Prepare to wait. And wait. And wait. And wait. And go away, and come back, and wait again. Ad infinitum. Participants – both defendants and witnesses – are often dysfunctional and chaotic, as well as reliant on an equally dysfunctional and chaotic public transport system. The myriad heads of the court Hydra are in the gift of provably useless private companies who will faithfully forget to bring prisoners to court or fail to send an interpreter. Trials are inevitably underprepared by an overstretched Crown Prosecution Service, meaning delays as crucial evidence or disclosure is obtained and served on the day of trial. Add to this the fact that courts list up to 9 “floating trials” (trials without an allocated courtroom) in a single day – while courtrooms sit locked and unused on account of “efficiency savings” – meaning your trial probably won’t get called on. And look forward to the probability that, even if you do have a courtroom and a full set of defendants and witnesses, there may not be enough jurors. That’s the genius of the court system.
6. Giving evidence is not going to be pleasant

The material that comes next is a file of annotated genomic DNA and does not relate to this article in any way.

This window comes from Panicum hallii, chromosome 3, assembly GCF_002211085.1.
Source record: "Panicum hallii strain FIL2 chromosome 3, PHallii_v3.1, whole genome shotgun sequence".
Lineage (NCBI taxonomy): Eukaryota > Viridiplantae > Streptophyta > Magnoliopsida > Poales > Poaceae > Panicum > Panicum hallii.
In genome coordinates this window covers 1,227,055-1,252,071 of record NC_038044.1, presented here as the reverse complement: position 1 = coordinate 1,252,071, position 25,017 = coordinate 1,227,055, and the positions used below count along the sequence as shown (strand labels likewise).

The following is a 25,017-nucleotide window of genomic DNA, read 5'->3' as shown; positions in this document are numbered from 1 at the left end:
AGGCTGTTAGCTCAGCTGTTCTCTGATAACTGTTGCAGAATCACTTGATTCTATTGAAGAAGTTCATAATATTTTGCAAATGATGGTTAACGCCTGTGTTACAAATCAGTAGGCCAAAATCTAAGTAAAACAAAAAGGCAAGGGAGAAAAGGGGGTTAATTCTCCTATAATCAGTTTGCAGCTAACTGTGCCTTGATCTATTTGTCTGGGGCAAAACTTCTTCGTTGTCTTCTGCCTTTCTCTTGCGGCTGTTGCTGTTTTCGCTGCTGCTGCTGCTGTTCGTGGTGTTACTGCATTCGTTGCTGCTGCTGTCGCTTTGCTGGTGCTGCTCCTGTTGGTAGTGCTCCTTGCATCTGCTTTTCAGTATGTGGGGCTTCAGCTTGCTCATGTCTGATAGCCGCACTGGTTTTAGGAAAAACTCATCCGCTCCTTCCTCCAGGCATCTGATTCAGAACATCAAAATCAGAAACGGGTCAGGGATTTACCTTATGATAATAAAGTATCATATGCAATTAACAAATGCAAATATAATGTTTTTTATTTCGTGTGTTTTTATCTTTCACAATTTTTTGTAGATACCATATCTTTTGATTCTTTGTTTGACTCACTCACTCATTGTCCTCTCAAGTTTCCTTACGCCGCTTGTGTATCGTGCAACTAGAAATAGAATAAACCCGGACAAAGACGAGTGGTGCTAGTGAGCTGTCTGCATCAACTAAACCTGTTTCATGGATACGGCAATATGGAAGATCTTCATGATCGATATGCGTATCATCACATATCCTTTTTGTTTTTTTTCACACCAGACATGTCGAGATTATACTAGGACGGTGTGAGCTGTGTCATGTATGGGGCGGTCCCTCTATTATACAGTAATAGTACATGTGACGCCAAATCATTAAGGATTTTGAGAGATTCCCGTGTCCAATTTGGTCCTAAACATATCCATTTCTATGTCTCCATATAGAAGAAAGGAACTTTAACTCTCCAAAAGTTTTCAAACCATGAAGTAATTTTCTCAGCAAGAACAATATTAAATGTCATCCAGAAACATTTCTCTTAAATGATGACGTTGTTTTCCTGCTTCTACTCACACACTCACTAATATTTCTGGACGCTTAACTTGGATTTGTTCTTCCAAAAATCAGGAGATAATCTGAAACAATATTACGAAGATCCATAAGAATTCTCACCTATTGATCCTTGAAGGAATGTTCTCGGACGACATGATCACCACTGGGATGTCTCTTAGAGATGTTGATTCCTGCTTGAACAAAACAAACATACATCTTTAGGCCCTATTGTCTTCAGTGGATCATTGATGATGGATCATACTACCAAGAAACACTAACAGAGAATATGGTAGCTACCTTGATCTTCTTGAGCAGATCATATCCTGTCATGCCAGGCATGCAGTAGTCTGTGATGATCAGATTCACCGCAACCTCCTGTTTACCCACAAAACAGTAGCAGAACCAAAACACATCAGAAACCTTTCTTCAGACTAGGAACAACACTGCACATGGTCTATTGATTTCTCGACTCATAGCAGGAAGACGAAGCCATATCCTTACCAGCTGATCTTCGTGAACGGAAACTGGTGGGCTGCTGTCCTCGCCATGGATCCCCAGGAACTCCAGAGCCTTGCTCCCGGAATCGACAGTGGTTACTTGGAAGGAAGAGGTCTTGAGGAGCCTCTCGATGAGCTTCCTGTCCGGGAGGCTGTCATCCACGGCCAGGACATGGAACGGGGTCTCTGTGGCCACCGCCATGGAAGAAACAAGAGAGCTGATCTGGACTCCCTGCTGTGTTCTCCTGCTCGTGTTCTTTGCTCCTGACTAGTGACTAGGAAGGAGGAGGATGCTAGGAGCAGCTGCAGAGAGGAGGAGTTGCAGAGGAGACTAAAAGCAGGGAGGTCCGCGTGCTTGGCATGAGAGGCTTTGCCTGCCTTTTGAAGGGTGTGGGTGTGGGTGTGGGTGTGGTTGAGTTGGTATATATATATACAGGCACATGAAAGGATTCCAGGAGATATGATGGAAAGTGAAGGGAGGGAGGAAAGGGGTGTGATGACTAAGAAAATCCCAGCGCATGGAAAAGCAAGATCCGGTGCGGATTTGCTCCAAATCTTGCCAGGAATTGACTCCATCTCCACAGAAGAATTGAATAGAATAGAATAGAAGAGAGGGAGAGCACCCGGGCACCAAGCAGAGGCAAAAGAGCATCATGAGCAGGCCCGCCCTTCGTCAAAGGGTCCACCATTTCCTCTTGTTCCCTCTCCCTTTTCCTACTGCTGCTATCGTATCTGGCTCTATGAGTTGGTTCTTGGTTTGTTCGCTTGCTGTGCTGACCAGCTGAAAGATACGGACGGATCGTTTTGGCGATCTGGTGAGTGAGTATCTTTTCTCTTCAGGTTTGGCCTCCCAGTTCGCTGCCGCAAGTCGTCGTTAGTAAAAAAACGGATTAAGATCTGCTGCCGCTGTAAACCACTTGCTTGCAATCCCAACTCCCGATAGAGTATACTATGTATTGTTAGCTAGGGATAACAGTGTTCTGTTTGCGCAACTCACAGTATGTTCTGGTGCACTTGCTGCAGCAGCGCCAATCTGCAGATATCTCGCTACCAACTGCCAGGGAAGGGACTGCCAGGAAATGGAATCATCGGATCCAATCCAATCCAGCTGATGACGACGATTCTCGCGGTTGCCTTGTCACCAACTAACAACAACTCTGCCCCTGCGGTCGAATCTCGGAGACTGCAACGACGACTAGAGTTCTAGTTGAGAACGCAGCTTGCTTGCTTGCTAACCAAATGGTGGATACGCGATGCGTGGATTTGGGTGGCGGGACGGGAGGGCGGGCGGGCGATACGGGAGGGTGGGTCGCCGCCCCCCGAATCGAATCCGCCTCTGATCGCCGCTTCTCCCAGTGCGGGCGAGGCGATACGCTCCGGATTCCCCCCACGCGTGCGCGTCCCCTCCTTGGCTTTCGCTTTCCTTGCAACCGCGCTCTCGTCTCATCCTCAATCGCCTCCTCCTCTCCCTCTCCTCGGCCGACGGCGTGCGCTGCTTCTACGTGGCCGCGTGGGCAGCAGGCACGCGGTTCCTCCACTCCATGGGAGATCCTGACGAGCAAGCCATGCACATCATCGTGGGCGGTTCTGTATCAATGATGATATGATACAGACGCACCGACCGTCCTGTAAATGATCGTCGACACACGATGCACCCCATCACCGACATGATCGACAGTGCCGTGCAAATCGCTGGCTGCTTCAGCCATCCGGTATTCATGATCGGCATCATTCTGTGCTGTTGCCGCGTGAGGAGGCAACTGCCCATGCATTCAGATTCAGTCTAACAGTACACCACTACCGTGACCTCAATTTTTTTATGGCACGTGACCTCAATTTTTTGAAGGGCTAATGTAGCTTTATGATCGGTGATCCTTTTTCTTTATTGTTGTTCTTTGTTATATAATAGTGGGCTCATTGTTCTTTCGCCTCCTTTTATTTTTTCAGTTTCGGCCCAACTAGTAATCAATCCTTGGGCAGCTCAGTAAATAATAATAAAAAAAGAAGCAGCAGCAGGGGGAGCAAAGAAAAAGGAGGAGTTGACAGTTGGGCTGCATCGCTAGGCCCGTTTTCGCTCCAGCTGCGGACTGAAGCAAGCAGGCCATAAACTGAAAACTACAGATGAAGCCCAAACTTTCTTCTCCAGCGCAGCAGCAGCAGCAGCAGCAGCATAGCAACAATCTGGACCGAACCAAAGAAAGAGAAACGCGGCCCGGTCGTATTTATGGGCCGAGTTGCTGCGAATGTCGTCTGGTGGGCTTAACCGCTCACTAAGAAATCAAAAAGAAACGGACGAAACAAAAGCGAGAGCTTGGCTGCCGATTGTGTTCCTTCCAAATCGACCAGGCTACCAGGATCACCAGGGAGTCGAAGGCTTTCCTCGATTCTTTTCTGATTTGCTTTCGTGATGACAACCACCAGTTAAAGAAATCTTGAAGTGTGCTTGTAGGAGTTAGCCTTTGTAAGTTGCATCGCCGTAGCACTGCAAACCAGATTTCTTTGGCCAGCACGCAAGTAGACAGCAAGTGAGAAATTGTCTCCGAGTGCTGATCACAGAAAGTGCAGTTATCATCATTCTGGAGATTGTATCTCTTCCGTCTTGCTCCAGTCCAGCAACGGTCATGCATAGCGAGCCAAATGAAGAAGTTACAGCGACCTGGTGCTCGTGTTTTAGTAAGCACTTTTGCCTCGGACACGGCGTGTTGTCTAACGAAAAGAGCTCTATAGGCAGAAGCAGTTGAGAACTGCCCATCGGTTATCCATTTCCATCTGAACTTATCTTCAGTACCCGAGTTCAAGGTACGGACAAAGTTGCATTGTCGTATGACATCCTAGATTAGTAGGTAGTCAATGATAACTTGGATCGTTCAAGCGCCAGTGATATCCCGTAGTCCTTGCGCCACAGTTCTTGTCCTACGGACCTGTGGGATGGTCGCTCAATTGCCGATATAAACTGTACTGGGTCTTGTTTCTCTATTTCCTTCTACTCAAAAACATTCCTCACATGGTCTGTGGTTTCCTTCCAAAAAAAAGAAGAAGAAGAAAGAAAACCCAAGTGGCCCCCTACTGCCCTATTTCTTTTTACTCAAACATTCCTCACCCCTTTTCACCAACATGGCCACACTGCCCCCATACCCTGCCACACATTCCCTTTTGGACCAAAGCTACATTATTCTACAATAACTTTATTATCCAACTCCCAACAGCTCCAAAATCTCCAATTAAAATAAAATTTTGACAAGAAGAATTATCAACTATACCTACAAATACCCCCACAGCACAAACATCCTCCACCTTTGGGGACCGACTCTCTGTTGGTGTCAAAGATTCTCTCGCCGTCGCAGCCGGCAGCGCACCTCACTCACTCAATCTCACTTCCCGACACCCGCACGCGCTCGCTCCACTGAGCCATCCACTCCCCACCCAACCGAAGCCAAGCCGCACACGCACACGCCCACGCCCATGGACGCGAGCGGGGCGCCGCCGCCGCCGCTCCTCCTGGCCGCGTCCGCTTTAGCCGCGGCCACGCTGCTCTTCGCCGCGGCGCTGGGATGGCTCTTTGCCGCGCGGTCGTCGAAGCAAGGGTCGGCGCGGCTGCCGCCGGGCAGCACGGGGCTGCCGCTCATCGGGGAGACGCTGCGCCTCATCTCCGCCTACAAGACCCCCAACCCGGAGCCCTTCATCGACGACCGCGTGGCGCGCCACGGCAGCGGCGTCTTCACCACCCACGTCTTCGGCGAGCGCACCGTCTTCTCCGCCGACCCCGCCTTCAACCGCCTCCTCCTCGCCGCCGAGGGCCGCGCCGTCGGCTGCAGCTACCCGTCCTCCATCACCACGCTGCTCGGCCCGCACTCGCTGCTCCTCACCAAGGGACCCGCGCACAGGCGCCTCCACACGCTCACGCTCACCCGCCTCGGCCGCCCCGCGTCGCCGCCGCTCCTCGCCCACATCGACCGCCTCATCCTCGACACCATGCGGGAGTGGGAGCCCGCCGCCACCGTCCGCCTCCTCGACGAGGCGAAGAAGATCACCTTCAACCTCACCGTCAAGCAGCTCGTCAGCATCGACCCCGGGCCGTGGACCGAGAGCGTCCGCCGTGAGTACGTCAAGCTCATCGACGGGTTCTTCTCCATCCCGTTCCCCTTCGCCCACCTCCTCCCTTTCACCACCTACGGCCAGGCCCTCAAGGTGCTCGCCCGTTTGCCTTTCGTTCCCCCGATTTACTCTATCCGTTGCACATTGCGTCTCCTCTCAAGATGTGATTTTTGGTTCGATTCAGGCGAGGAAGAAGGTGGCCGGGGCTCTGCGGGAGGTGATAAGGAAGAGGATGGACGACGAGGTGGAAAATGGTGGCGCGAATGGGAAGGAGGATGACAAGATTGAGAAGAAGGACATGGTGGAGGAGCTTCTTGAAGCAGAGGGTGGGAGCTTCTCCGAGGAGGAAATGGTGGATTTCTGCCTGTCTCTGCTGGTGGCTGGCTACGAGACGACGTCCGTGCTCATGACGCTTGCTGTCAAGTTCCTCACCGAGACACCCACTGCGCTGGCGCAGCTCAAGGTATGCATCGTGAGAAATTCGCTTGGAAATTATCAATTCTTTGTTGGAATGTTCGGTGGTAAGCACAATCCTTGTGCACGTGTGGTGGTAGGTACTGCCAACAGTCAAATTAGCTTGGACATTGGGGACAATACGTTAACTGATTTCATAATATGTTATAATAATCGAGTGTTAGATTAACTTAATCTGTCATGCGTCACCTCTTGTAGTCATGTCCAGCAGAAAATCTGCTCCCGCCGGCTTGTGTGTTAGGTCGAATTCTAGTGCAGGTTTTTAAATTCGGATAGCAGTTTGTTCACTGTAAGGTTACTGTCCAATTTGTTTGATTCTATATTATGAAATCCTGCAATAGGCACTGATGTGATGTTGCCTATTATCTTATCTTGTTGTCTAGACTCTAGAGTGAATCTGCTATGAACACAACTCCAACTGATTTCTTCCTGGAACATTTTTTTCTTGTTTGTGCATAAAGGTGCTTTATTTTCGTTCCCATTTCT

Giving evidence is going to be fucking horrible. If you’ve been required to attend court, it will usually be because material parts of your witness statement are disputed by the defence, and you will be challenged. Forcefully. At best, it will be suggested that you are mistaken. Quite probably, you will be accused of outright lying. It is not nice, but this is the adversarial system. The quickest and most painless way through is to listen and just answer the questions. Don’t try to be clever and twist the knife into the defendant, because odds are his barrister is just waiting to tick off “vengeful” on her checklist of closing speech pejoratives. Don’t pick a fight with the defence advocate, because that’s often what we want. Don’t change your evidence based on what you think or know someone else has told the court before you. And don’t lie. Not just because serving a prison sentence for perjury is a ball-ache, but because you don’t know what evidence the defence have up their sleeve to demolish that lie and leave your credibility – and the case – in tatters.